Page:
Turbinate Reduction Surgery

Tubinate reduction is usually indicated when enlargement obstructs other parts of the nose and airways causing symptoms like sleep apnea, congestion and difficulty breathing. The procedure to reduce the size of the turbinates is often accompanied by a septoplasty, (a surgery that is used to correct a deviated septum). Nasal turbinates (or nasal concha) are bony and soft-tissue structures inside the nose. Their purpose is to trap dirt, dust, and particles like pollen so these irritants do not enter your lungs. They also add moisture and heat the air you breathe in which helps your lungs operate more effectively.

Allergies and other conditions can cause irritation, inflammation, and enlargement of the turbinates resulting in a blocked nasal airway (stuffy nose). Blocked nasal airway is a contributor to snoring.

Below you will find some of the side effects and symptoms of enlarged turbinates include:Turbinate Hypertrophy

  • Chronic stuffy nose
  • Sneezing
  • Snoring
  • Mouth breathing
  • Headaches
  • Decreased energy and fatigue
  • Occasional to frequent sinus infections

Most people find relief of their chronic stuffy nose with medications like antihistamines, decongestants or topical nasal steroids. When medications are ineffective in controlling symptoms or the nasal blockage is significant, minimally invasive or surgical treatments are necessary to reduce the size of the turbinates.

NJ Snoring & Sinus physicians perform Radio Frequency Turbinate Reduction to help our patients breathe better through their nose, reducing chronic stuffy nose, sinus infections, and snoring symptoms. The procedure is a quick, virtually painless office procedure with a fast recovery and a low incidence of side effects. Clinical studies have shown the procedure results in a reduction of nasal blockage by 50% within a week.1

How Turbine Reduction Surgery Works

Turbinate_reductionDuring a Radio Frequency (RF) Turbinate Reduction, under local anesthetic a probe is inserted into the turbinate in the nose to shrink some of the tissue within the turbinate thus reducing its size. RF is a lower-temperature technique for reduction of the turbinates. This is important because the mucous membranes are not altered, preserving normal nasal function. Preservation of the mucus membranes is important as they secrete mucus that traps small particles such as bacteria and dust. This helps to prevent foreign particles from entering the lungs and keeps the inside of the nose moisturized.

Recovery from turbinate reduction surgery.

The turbinate reduction recovery period is around 2-3 days, depending on the patient. Some with packing or who had a some inflammatory process at the time of surgery will need a little longer to recover. There is usually some post-operative pain. Patients who have had significant nasal and sinus surgery with packing can expect to be off of work for 4 to 7 days. Some people can go back to work the day after the packing is removed. Results from clinical studies and other surveys confirm that use of radio frequency to reduce turbinates improves breathing in patients almost immediately and snoring usually improves within three to four weeks of the procedure.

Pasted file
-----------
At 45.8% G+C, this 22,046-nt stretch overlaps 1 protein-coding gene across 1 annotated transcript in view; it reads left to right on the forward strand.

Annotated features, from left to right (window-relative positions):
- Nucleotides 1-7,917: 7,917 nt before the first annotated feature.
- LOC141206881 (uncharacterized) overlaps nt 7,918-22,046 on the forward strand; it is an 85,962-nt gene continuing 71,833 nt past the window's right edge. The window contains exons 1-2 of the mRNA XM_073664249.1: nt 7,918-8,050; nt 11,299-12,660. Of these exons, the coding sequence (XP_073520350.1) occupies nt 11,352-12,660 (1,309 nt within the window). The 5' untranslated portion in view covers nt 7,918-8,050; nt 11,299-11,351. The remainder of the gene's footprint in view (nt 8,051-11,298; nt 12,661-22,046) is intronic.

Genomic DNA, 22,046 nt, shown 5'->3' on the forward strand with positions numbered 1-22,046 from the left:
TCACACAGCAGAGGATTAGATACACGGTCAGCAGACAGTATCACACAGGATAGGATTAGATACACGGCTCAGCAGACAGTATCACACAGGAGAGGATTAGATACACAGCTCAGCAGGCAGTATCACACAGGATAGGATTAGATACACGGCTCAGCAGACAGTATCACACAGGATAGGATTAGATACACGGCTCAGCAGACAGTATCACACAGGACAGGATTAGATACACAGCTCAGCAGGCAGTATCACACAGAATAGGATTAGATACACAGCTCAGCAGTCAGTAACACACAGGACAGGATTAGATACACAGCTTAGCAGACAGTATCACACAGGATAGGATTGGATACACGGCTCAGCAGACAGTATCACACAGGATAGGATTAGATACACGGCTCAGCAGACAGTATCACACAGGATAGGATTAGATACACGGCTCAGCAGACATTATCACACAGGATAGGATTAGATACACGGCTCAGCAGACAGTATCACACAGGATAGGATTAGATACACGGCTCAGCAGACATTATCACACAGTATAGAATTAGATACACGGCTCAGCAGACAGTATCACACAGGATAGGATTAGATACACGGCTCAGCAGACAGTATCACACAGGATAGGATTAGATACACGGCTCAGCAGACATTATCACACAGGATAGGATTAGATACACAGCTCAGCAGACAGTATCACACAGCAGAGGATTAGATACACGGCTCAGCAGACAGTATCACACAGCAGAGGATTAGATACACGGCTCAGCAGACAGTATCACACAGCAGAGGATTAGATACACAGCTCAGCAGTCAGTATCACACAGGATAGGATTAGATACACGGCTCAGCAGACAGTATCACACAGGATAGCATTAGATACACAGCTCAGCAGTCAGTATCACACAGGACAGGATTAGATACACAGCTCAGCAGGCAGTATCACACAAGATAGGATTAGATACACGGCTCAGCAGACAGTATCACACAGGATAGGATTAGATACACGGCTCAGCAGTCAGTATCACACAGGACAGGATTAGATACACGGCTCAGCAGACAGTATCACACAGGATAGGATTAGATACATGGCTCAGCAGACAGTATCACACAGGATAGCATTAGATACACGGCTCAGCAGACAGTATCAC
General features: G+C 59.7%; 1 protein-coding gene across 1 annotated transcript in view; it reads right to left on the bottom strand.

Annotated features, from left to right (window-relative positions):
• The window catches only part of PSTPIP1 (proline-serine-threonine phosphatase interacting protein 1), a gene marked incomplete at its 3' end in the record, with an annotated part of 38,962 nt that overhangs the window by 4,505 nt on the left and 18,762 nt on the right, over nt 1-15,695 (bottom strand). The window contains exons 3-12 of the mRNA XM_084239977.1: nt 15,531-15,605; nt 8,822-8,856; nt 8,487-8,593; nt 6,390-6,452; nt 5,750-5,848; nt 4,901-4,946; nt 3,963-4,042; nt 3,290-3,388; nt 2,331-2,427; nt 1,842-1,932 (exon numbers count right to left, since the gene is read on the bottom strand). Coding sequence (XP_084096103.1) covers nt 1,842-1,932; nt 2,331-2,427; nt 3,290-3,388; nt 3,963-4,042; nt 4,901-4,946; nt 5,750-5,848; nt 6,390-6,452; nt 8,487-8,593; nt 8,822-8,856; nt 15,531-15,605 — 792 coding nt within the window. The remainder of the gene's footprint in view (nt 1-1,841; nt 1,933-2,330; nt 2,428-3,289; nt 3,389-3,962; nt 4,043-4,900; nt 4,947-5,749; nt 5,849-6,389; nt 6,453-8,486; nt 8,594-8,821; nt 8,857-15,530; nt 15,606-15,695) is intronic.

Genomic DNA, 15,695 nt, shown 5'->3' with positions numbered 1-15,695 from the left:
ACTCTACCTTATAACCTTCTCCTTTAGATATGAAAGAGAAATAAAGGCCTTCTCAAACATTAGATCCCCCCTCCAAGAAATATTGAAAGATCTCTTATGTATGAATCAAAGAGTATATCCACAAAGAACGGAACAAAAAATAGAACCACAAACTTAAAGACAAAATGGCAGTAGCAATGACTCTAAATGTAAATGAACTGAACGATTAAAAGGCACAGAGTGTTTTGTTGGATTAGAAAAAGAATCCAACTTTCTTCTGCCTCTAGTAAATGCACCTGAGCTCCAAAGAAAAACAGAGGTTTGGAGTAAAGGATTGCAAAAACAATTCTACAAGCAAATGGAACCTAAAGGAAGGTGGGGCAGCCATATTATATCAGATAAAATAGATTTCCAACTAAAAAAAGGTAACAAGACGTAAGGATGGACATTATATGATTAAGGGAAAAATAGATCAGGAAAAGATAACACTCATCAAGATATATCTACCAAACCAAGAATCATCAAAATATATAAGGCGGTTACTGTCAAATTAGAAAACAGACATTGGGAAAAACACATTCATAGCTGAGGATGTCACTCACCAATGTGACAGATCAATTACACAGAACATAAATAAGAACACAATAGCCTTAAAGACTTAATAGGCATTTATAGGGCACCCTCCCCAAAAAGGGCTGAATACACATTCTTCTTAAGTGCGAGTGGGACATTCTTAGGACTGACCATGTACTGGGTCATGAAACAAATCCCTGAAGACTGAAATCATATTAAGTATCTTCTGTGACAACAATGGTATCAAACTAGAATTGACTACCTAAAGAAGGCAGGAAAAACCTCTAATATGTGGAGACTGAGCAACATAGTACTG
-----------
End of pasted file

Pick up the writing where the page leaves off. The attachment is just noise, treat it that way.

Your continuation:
Turbinate reduction procedure

 

turbinate reductionThe turbinates reduction procedure is quick and takes about 90 seconds per side to complete the passes of the RF probe using only local anesthetic.

  • High levels of patient satisfaction
  • Effective relief that increase over time
  • Sustained reduction in degree of nasal obstruction at three, six and 12 months.1
  • At three months, 75 percent of patients report improvement in nasal breathing, increasing to 85 percent of patients at six months.2
  • Turbinate reduction procedures are usually covered by insurance.

If enlarged or inflamed turbinates are found during your evaluation, New York and New Jersey Snoring and Sinus physicians will correct it to improve your nasal breathing as part of your snoring treatment and overall improved health.

Sources
1. Back LJ, Hytonen ML, Malmberg HO, Ylikoski JS. Submucosal bipolar radiofrequency thermal ablation of inferior turbinates: a long-term follow-up with subjective and objective assessment. Laryngoscope. 2002; 112: 1806-1812
2. Bhattacharya N, Kepnes LJ, RNP, Boston, Massachusetts Clinical effectiveness of Coblation inferior turbinate reduction. Otolaryngology-Head and Neck Surgery 2003; 129:365-371.

We are conveniently located in Wayne and Ridgewood, NJ. Our clinic serves patients from Bergen, Essex, Passaic and Morris Counties.

Take the first step towards a better night's sleep and a healthier lifestyle for you and your bed partner. Make an appointment at NJ Snoring & Sinus for a turbinate reduction surgery and deviated septum treatement evaluation today.